Vine’s comedy is quite silly with lots of puns, some occasionally tipping towards the so-bad-they’re-good range. He sings a little and dances a little and often ends with a quirky trick of catching a pen behind his ear. He also uses props — not as an organic part of a storyline, but purely to lead to a gag. For example, he pulls out a little bird statue, which he describes as “a small blue bird made out of mahogany” and then says, “It’d be great if I had a related joke, wouldn’t it?”
Another family-friendly comic is Milton Jones, though he comes off as less flashy and more, well, weird. While his jokes often appear to be about his own life and family — “One of my earliest memories is seeing my mother’s face through the oven window as we played hide-and-seek and she said, ‘You’re getting warmer’”, or “About a month before my grandfather died, we covered his back with lard, after that, he went downhill quite quickly” — it’s clear these characters are just set-ups. In fact, he has a series of jokes that all begin with “My other grandfather” until he’s chronicled the deaths of almost a dozen different grandfathers.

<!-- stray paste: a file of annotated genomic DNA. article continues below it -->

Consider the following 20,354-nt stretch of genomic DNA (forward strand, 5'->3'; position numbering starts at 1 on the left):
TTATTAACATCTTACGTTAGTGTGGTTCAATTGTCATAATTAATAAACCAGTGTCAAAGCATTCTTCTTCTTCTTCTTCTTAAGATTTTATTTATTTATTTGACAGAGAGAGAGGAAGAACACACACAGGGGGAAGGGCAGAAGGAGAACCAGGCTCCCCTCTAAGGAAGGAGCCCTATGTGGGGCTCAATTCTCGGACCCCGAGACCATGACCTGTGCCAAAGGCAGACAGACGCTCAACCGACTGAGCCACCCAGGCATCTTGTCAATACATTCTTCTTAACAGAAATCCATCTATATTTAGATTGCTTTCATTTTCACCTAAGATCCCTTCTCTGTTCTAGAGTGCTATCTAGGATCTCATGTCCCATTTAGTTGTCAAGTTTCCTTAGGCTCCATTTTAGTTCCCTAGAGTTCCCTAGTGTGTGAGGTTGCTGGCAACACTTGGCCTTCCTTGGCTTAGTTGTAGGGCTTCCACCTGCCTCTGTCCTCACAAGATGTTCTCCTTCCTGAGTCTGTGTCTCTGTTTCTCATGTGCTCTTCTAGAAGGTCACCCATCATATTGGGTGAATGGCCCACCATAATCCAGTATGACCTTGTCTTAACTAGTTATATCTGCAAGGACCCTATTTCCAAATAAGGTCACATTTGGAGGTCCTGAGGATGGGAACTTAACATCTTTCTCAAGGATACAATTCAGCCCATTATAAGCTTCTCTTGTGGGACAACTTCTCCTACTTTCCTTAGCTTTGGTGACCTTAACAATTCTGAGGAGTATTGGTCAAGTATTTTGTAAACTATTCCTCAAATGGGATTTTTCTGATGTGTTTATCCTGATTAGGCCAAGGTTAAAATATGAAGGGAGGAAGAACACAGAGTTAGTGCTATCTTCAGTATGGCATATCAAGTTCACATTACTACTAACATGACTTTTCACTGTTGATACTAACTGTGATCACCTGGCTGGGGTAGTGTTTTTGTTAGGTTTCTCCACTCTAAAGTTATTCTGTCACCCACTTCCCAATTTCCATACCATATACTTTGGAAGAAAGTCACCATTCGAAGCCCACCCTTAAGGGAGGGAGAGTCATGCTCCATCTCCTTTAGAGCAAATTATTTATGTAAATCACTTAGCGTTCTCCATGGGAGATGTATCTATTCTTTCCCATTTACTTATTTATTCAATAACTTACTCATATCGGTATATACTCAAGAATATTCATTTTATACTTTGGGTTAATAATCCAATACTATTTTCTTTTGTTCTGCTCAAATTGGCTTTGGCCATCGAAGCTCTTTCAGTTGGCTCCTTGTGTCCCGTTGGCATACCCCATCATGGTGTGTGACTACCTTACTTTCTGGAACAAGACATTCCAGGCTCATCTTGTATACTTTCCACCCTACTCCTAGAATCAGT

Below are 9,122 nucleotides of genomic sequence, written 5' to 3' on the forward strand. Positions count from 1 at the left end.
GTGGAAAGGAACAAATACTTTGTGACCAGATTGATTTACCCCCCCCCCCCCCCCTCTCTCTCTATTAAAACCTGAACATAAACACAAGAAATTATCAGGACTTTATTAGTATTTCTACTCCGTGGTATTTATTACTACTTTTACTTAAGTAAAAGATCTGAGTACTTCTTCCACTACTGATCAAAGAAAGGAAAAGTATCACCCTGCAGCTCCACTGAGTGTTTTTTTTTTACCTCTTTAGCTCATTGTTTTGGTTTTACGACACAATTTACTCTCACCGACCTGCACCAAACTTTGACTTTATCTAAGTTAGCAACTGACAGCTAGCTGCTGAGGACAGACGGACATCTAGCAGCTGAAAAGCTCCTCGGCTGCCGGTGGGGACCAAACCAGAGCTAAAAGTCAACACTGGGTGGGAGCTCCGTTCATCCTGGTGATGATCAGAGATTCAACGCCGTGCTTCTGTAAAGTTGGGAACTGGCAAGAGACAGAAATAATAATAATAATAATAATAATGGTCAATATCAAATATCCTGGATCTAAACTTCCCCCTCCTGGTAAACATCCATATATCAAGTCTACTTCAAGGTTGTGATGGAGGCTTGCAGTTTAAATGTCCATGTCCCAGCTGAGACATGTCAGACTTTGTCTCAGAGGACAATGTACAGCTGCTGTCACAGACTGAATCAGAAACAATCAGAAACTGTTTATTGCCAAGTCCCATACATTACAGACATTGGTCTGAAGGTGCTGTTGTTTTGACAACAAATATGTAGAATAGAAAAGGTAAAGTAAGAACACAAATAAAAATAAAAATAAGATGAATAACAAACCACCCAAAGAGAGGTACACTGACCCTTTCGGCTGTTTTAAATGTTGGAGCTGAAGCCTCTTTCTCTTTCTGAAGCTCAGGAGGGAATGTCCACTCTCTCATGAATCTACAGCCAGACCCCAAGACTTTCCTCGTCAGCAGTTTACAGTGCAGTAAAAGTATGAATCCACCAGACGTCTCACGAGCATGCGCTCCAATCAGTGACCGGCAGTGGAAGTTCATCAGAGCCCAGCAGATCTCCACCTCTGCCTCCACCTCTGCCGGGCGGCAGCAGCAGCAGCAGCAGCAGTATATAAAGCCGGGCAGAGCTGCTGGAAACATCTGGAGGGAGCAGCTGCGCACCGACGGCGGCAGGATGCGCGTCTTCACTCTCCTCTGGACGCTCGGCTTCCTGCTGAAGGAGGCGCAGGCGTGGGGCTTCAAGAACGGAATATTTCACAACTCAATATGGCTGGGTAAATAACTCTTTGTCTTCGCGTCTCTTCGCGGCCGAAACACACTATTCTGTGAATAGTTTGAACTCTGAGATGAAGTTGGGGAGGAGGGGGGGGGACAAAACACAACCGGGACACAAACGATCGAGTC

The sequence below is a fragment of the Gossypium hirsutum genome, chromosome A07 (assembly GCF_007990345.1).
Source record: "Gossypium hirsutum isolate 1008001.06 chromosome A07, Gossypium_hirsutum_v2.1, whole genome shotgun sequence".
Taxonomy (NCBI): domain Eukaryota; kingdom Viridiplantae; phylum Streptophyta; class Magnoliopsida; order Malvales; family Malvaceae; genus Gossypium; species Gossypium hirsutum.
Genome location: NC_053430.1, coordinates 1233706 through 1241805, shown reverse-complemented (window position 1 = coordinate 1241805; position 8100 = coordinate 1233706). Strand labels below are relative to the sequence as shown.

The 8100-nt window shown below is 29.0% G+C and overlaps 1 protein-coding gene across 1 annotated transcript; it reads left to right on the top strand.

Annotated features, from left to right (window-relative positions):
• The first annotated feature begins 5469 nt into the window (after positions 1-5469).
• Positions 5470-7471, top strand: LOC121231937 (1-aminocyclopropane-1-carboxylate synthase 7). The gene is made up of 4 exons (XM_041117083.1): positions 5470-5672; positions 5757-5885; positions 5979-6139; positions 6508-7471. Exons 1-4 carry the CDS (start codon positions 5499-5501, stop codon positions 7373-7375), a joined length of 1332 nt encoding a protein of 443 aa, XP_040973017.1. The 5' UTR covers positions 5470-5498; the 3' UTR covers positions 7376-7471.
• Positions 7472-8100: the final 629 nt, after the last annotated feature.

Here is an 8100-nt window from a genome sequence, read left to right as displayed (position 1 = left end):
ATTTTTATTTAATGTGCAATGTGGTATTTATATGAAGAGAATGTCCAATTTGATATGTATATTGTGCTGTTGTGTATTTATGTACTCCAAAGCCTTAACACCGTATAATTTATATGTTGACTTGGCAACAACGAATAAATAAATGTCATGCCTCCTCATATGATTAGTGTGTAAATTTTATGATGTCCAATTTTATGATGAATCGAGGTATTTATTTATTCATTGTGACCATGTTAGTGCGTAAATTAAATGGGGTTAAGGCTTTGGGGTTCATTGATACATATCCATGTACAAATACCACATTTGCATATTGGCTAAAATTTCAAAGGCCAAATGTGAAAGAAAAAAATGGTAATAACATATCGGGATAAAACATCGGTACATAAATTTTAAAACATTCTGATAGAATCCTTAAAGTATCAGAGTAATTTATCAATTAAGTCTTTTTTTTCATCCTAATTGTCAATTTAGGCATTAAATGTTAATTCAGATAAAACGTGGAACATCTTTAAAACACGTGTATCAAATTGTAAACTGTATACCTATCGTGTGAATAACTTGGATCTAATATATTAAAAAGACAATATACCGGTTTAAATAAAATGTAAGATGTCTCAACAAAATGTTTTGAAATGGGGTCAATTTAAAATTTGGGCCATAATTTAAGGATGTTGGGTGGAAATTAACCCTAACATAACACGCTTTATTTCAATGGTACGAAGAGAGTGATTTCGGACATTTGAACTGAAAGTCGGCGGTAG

He can be a bit surreal (“Tricky, isn’t it, if you’re both a moth and a sea captain in charge of a ship but up ahead, you see a lighthouse”) and also plays with a naive persona. In a series of jokes about travel, he says “Italians… slanty little eyes.” He looks around confusedly and then clarifies, “Sorry, italics.”